I started this thread for just such a view outside of my bubble Dennis. I've been in "react mode" since my wife died so a fresh start is what's needed. The "crash and burn" already happened. I've been waking up out of the fog I was in and getting myself together when this latest "bump" occurred.

    Well, right now to 6 months from now "staying" and getting myself sorted out at a lower "burn rate" seems to be the better option than a blind run across the border. I'm not going to make a move that big without a lot of research which I haven't done yet.

  16. #16
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    Quote Originally Posted by Housecarl View Post
    I'm not going to make a move that big without a lot of research which I haven't done yet.
    I don't know about that. It sounds like you've already started. Change can be hard.
    Patriotism is supporting your country all the time, and your government when it deserves it. - Mark Twain

  17. #17
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    Quote Originally Posted by Old Gray Mare View Post
    I don't know about that. It sounds like you've already started. Change can be hard.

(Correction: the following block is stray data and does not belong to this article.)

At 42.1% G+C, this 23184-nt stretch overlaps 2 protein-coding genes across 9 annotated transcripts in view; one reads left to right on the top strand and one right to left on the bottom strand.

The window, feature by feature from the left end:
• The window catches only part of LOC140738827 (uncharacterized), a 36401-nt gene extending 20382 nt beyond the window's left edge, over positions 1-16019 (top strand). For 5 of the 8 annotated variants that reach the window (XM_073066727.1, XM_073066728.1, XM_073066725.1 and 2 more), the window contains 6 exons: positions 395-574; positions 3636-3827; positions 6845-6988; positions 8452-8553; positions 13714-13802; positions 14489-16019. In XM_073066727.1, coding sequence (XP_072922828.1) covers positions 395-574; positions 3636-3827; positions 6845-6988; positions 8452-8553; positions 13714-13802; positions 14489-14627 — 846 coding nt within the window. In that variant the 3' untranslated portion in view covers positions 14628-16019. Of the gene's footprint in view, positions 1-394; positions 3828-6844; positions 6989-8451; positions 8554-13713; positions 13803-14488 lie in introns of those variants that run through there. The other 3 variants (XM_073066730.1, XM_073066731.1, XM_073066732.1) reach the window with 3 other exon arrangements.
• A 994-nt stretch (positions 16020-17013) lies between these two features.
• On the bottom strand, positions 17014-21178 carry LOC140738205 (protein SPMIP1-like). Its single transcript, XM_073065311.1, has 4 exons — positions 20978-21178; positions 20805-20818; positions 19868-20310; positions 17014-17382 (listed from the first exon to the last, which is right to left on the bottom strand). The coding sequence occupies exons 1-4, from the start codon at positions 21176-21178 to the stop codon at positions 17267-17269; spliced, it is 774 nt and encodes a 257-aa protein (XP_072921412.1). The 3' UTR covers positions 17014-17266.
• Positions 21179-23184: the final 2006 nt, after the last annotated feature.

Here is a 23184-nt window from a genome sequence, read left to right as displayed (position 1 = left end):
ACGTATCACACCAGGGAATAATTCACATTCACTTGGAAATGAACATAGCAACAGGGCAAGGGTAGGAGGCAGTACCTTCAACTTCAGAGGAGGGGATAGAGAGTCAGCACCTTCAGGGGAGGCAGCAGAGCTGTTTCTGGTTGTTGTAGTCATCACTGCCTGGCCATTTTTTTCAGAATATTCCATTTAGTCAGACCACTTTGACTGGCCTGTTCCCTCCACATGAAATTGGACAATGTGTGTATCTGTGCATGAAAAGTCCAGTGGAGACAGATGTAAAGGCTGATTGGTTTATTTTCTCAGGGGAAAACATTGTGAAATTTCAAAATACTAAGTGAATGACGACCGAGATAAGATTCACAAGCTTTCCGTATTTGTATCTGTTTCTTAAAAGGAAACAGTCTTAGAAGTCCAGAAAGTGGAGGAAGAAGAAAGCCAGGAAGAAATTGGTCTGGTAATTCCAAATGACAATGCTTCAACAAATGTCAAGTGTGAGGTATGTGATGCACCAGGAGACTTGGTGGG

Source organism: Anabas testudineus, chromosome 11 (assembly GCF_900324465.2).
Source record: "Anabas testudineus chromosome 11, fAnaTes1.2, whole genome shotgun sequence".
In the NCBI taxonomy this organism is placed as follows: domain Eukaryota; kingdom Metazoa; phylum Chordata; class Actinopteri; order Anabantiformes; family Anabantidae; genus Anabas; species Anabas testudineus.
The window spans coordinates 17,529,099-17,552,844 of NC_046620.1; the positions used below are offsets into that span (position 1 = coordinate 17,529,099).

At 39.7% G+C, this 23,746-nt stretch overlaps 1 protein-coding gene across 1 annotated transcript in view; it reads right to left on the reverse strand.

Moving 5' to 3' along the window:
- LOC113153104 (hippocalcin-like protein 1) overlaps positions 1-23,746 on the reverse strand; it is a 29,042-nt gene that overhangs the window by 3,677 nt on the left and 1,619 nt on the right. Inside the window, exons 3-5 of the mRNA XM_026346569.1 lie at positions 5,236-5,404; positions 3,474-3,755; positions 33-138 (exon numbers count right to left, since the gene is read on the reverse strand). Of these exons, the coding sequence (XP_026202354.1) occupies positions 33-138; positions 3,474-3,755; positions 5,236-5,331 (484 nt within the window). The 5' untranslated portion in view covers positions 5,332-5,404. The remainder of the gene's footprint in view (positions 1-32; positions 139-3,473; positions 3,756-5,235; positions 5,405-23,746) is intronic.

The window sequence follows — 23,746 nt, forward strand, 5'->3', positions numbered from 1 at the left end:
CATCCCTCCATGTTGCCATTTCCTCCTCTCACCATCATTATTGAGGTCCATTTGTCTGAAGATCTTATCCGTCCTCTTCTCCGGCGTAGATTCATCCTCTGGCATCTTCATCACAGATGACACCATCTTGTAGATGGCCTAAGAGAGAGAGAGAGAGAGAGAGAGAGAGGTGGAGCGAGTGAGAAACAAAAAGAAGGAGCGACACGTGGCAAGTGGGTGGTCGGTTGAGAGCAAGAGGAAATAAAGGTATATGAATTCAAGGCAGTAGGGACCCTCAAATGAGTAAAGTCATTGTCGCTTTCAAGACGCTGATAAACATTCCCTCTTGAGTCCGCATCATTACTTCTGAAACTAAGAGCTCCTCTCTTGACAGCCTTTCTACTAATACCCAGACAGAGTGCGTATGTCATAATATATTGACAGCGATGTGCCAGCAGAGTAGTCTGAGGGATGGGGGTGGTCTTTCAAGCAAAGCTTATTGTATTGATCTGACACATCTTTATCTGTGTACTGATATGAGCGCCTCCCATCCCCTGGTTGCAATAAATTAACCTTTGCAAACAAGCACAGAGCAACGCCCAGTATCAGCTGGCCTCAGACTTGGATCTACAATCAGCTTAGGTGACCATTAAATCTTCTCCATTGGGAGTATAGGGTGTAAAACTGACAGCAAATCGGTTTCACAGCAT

Yeah. I've just not done that deep of a dive into it. The housing situation side lined the "serious" job hunt.

  18. #18
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    Housecarl, there's a good line in the bible that I think you should follow, something about "shake the dust from your sandals..." Texas is a great place. San Francisco, not so much...
    If at first you don't secede, try, try again!

  19. #19
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    Quote Originally Posted by Jonas Parker View Post
    Housecarl, there's a good line in the bible that I think you should follow, something about "shake the dust from your sandals..." Texas is a great place. San Francisco, not so much...
    Yeah that was one of the reasons for not taking that gig I mentioned. If I really had to do "my job" I could see the SF DA using me as a stepping stone to Sacramento.

  20. #20
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    As mentioned I don't expect answers to the following, just stuff to consider and make you think.

    10+ years of paying money to your mom and she burned the bridge now. Let it burn. She burned it over you being unable to pay. Let it burn and don't consider your future actions to be doing more damage. She basically said you have to pay for her love.

    On sorting stuff, oh boy. If you have multiple rooms I would pick a room and a corner of the room. And go. Nothing invades the empty space til room empty. Once room is empty you can put what you are keeping in there. You need room to work though, so empty a big space before just picking something up and putting it behind you.

    Fly lady and many other cleaning blogs all recommend just doing stuff for a while and taking a break. I often stop to surf here or play on youtube for a bit between working on things.